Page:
To date most Extra Solar Planets found are very large (Jupiter size) and have small orbits, because current  detection by the radial and proper motion method is naturally biassed that way. 51 Peg b for instance has a period of just 4.2 days and yet is 0.46 the size of Jupiter. The direct detection method is extremely difficult because of the glare of the parent star. The first such detection was a 5 Jupiter mass object separated by 0.8 arc-seconds from dwarf star 2M1207 in April 2004. Photometric detection techniques can be used to detect a planet transit (passing in front of) its star causing a minute dip in its brightness . The event “light-curve” then tells us about the physical and orbital properties of the unseen planet. The first exo-planetary transit observed was HD209458 in September 1999, since confirmed by Doppler Shift.  NASA's new Kepler spacecraft is about to begin an unprecedented journey of discovery measuring photometric transits. It is the first mission with the ability to find planets like Earth in the “comfort” zone where liquid water could be maintained on the surface. Specifically designed to detect transiting planets the mission is to spend three and a half years surveying more than 100,000 sun-like stars in the Cygnus-Lyra region of our Milky Way. Kepler’s cameras can register changes in brightness down to 20 parts per million. This is equivalent to watching a street lamp 1km away as you move your head back by 1cm. The statistics so compiled will help understand what type of planets are formed and perhaps chart a course toward one day imaging a pale blue dot like our planet, orbiting another star in our galaxy.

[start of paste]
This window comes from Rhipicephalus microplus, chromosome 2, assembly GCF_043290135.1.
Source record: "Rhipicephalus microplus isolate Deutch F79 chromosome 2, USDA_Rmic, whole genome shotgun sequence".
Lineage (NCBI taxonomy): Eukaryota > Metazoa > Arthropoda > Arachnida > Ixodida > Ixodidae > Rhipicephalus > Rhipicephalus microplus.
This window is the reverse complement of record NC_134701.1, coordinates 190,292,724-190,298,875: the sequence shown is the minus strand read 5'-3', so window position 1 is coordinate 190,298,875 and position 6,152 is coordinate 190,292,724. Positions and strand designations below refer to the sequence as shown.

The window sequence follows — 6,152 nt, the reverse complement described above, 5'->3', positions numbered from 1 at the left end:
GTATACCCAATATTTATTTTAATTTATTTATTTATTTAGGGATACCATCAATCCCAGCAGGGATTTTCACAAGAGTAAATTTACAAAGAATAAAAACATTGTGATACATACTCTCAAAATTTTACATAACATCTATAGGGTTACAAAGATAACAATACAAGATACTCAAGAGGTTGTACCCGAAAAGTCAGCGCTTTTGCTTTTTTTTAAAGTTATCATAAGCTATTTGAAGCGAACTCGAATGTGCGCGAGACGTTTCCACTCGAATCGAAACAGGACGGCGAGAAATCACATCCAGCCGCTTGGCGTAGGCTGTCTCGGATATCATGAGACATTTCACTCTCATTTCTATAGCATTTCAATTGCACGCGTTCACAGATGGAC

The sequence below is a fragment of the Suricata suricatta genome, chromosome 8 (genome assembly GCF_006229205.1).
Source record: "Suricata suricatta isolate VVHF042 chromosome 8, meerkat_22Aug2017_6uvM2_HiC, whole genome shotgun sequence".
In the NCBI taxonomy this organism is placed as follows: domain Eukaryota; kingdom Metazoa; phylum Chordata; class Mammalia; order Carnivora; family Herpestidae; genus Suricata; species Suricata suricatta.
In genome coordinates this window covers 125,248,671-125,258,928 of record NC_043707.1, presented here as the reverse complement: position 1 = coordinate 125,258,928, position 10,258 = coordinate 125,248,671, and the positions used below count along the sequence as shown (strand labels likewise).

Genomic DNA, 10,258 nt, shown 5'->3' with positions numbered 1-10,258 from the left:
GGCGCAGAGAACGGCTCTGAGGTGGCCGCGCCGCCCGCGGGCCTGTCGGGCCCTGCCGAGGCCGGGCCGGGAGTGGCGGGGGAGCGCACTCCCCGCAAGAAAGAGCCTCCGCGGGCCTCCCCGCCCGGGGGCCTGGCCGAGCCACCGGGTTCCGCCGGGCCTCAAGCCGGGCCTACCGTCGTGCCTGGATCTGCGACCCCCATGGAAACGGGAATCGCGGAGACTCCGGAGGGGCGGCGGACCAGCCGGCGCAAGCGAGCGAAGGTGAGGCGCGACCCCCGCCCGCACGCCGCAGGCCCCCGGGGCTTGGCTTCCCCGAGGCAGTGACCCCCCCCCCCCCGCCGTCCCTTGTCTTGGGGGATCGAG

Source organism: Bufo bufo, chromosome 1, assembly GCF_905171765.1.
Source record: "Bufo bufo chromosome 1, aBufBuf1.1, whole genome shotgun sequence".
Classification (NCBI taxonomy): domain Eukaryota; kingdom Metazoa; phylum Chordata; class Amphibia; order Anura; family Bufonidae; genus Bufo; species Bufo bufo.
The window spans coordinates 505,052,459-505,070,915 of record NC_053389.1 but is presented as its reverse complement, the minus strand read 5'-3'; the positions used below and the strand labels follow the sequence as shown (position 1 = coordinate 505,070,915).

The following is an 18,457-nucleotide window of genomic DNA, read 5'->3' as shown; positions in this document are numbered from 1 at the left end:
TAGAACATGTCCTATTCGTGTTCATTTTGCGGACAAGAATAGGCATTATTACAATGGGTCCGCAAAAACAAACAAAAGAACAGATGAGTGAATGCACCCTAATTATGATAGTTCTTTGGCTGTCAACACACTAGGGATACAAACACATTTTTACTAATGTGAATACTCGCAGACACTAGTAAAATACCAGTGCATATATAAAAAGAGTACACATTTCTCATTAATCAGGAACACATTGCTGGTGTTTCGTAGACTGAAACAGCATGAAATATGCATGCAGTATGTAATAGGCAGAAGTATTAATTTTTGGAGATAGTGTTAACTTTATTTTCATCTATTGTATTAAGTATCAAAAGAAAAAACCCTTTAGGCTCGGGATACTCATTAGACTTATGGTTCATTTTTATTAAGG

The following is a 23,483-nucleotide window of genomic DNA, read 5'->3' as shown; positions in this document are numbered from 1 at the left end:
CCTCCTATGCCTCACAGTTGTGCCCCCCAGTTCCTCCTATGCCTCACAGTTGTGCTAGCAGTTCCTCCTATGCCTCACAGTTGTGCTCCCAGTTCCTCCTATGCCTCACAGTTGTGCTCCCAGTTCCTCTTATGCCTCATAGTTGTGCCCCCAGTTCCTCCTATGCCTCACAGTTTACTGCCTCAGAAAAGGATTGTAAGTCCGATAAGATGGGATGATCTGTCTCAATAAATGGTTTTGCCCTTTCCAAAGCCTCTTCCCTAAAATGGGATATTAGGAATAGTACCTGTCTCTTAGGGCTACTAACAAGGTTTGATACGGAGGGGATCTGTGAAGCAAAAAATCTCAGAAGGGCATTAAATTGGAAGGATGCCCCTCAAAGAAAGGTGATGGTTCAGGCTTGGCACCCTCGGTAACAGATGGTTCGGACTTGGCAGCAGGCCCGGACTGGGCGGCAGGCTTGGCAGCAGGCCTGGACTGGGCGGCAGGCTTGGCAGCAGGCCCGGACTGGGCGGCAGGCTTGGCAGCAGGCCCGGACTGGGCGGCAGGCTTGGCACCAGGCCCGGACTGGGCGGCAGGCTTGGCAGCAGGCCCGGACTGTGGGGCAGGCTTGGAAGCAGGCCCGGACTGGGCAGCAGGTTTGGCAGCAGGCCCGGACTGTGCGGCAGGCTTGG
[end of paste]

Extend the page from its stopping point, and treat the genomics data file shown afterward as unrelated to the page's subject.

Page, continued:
The vote of appreciation was given by the President, Perry Vlahos, with the traditional Reds in a planetary shopping bag. Alfred Klink